While you can’t remove it, you can hide it behind a feature wall or even blend it into its surroundings by painting it a similar colour.

Check out our article on ideas to transform your bomb shelter.

Bonus: Replacing the main door with a non-fire-rated door

This isn’t applicable to all HDB flats, but it is good practice to adhere to. Front doors, especially those along the fire escape route, must be fire-rated. The door frame also needs to have a self-closing feature, so fires can be contained while residents safely exit the building.

hdb renovation rules - laminate doors
Image credit: Laminate Door

This isn’t to say that you’re left with basic doors provided by HDB. There are plenty of HDB-approved doors available that come in various laminate finishes to match the aesthetic of your home.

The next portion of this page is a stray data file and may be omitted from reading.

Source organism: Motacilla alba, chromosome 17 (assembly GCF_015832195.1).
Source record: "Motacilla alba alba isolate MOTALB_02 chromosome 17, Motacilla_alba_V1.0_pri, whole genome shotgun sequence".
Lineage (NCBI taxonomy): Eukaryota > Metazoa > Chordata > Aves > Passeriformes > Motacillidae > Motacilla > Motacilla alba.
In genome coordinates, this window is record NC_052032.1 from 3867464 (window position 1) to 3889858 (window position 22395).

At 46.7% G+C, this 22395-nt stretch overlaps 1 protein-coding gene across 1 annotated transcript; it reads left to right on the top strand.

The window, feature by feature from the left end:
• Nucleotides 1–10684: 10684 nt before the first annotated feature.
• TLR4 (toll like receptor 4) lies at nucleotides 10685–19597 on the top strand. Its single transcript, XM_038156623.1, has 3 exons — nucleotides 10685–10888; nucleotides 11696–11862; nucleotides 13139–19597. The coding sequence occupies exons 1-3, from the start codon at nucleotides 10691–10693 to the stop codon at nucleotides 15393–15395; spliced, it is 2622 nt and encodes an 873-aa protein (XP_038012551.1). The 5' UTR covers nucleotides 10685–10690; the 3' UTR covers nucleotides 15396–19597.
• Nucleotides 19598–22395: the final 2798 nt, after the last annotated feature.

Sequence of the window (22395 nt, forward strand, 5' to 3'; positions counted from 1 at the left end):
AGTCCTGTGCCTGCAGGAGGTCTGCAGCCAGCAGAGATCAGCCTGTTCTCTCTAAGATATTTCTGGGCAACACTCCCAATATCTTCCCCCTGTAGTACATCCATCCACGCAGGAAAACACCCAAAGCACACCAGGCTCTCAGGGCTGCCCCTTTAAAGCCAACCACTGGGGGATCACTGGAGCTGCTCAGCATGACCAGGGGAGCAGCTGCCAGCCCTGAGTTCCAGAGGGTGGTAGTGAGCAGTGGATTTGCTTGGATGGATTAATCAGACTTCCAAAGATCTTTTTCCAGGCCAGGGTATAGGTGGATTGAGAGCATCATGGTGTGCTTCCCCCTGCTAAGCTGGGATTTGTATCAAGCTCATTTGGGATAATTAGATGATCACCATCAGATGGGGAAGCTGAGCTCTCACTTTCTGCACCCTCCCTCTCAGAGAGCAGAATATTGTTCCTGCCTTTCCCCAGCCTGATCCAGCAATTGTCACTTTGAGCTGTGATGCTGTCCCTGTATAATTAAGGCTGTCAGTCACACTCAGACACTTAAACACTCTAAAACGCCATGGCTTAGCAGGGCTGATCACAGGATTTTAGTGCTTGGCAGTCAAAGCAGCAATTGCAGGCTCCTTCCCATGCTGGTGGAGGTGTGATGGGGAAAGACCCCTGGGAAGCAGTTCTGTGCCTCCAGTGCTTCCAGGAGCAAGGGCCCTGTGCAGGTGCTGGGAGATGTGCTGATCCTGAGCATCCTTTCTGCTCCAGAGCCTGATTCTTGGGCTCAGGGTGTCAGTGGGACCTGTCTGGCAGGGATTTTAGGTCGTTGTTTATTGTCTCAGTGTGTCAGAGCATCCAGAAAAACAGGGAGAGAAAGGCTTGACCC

HDB renovation rules

While there are some things that you can’t do to your home if you’re living in an HDB, there are still many alternatives to getting the look you want.

If you’re unsure on what you can and cannot do, the best way is to get your plans approved by HDB when you’re applying for your renovation permit. That way, you can save money on costly mistakes and find a way around getting your dream home.

For more HDB renovation tips:

Cover image adapted from: Houzz, Phoebe Sayswow Architects Ltd via Facebook
Originally published on 26th June 2020. Last updated by Raewyn Koh on 30th April 2024.